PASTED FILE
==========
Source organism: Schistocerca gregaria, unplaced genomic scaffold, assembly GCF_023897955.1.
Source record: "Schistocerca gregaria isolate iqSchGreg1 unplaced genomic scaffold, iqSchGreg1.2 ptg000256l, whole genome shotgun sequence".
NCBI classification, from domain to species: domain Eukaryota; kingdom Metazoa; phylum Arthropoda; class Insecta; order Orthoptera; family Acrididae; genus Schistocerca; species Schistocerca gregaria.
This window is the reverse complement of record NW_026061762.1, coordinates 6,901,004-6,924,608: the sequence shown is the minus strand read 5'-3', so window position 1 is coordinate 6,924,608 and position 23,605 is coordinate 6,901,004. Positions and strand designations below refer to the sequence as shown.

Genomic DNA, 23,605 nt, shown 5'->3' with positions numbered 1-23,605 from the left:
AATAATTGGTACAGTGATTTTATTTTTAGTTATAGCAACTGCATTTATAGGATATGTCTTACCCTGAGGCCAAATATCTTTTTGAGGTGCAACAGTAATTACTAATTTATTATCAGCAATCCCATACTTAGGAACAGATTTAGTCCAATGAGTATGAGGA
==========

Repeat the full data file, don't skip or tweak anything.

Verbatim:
Source organism: Schistocerca gregaria, unplaced genomic scaffold, assembly GCF_023897955.1.
Source record: "Schistocerca gregaria isolate iqSchGreg1 unplaced genomic scaffold, iqSchGreg1.2 ptg000256l, whole genome shotgun sequence".
NCBI classification, from domain to species: domain Eukaryota; kingdom Metazoa; phylum Arthropoda; class Insecta; order Orthoptera; family Acrididae; genus Schistocerca; species Schistocerca gregaria.
This window is the reverse complement of record NW_026061762.1, coordinates 6,901,004-6,924,608: the sequence shown is the minus strand read 5'-3', so window position 1 is coordinate 6,924,608 and position 23,605 is coordinate 6,901,004. Positions and strand designations below refer to the sequence as shown.

Genomic DNA, 23,605 nt, shown 5'->3' with positions numbered 1-23,605 from the left:
AATAATTGGTACAGTGATTTTATTTTTAGTTATAGCAACTGCATTTATAGGATATGTCTTACCCTGAGGCCAAATATCTTTTTGAGGTGCAACAGTAATTACTAATTTATTATCAGCAATCCCATACTTAGGAACAGATTTAGTCCAATGAGTATGAGGA